You may remember DirectBuy, a store selling furniture and other items to spiff up your home that promises deep discounts to people who sign up for a pricey membership. This business model is apparently not working out for them, since the company filed for Chapter 11 bankruptcy protection this week. [More]
Most Consumerist readers consider themselves savvy and resistant to marketing messages and sales pitches. Even then, be cautious when accepting free stuff or cash in exchange for sitting through a time-share presentation. One couple received such an offer while shopping in Puerto Vallarta, Mexico. They say that they were offered $450 to attend a 90-minute presentation, and after 8 hours of sales pitches signed up for a timeshare that they didn’t want. [More]
An ADT salesman had devised (or was at least using) a brilliant tactic: cold-call people and ask them how their ADT systems were working. If they said, “I don’t have ADT,” try to sell them one. What a great idea! How could it possibly go wrong? I mean, other than making people believe that they’ve just been cold-called by a burglar looking for alarm-less homes.
Family members of a developmentally disabled 49-year-old man told 6 News in Indianapolis that two men from Bally Total Fitness showed up at the man’s apartment, drove him to a Bally location at Pike Plaza, and signed him up to a monthly membership. When the man’s family asked Bally to invalidate the agreement, the gym refused.
The sales team at the LA Fitness in
Floral Park New Hyde Park, Long Island, were so pushy to a prospective customer that they basically forced her to take her business elsewhere. Apparently if they actually let a customer redeem one of their free passes, the gym will be sucked into a vortex of non-commission, so they have to deny you access.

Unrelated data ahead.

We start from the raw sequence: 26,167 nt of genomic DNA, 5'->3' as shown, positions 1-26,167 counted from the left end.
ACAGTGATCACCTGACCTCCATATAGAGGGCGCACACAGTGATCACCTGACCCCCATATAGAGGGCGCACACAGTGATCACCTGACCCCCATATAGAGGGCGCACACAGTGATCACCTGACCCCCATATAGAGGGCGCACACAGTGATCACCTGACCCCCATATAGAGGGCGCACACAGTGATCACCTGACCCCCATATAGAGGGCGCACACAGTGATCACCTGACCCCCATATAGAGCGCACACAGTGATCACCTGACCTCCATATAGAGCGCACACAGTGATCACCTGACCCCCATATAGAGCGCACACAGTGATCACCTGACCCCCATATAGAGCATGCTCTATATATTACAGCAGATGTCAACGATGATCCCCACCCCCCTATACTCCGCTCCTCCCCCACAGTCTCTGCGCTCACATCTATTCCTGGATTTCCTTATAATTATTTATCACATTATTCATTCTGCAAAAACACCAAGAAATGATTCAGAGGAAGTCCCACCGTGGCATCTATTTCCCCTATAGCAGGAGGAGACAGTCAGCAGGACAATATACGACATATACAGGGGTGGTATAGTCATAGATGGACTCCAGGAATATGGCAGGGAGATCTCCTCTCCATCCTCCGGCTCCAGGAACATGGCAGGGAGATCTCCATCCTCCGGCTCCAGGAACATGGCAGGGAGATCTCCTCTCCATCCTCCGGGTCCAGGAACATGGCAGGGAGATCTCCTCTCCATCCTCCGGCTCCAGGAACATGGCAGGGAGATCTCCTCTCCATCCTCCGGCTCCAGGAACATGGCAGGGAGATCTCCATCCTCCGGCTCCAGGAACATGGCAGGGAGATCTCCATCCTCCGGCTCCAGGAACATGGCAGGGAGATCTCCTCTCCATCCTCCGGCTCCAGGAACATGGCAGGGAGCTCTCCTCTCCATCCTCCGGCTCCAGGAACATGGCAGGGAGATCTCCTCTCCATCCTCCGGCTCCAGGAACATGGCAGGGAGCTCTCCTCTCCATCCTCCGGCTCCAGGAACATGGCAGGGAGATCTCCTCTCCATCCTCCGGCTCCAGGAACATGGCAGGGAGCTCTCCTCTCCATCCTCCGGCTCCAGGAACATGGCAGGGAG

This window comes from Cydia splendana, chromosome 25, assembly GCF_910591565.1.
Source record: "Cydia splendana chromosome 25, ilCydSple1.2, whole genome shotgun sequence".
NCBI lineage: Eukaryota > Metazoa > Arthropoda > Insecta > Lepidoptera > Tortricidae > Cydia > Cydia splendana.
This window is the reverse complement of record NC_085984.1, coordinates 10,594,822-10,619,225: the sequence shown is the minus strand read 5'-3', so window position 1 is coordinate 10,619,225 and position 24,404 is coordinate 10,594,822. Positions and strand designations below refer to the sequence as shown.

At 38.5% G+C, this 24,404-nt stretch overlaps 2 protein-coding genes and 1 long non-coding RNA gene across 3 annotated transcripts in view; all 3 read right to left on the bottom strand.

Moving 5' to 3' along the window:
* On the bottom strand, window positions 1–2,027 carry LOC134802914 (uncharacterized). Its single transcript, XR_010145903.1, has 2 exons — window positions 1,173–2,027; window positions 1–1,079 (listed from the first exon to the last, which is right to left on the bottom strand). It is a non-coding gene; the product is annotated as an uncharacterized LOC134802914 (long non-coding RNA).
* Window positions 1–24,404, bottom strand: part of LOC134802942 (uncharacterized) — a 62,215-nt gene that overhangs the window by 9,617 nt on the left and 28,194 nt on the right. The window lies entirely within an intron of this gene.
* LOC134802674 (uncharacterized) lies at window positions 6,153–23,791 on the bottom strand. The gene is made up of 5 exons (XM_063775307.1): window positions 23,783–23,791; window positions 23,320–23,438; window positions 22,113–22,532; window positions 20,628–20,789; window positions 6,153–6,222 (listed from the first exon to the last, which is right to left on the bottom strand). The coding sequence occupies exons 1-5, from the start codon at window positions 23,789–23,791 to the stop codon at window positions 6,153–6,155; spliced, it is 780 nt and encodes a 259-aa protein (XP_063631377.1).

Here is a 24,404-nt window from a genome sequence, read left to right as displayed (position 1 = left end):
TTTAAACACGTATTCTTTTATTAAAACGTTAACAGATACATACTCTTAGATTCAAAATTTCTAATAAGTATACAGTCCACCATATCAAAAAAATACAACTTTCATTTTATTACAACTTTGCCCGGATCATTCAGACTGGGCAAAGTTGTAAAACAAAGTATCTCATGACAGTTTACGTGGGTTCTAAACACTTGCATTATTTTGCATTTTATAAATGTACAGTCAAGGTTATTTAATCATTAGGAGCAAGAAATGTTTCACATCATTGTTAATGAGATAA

When you think of “boutique tea,” you probably don’t associate it with obnoxious upsells and sneaky add-ons. If you do, perhaps you’ve visited the same Teavana outlet as one of our readers. Michael was so annoyed with his recent visit to the Willow Grove, Penn. store that when he realized what had happened, he had to share it with Consumerist over a nice cup of white needle tea.
Kevin abandoned Comcast and switched to FiOS. Since then, his jilted cable/Internet company has made it quite clear how badly they want him back. They can’t believe it when they hear that he won’t see them. Denial is tough to watch.
A Consumerist reader called HP to ask whether they could help him with a broken computer. They couldn’t, of course, but that didn’t stop the CSR from trying to ever-so-politely upsell a brand new HP computer at a low, low price. Thanks for calling HP Total Care for Desktops! What can we do to put you in a new computer today?
Charlie has had it with the sleazy hard sell from a Redzee sales guy—after bugging her daily for a month, he started urging her to log in to “her account” on Redzee so she could see the amazingly valuable traffic he was generating for her site. “He kept saying that he had clients waiting out the door for the opportunity that he was offering us, and I quite bluntly told him that he should then answer their calls and accept their business because I was not interested.” So what the heck is Redzee?
Qwest Sells Woman "Cheaper" Package That Costs More, Has Unmentioned 2-Year Commitment, And Requires New Modem
Matt’s mom, a longtime Qwest customer, called up the company to switch her long distance over from AT&T. The CSR suggested she switch over to a bundled package that would save her $11 a month and offer faster Internet connection speeds. What the CSR didn’t mention was that the new package required a 2-year commitment, that it wouldn’t work with her current DSL modem, and that it actually came out to about $3 more per month.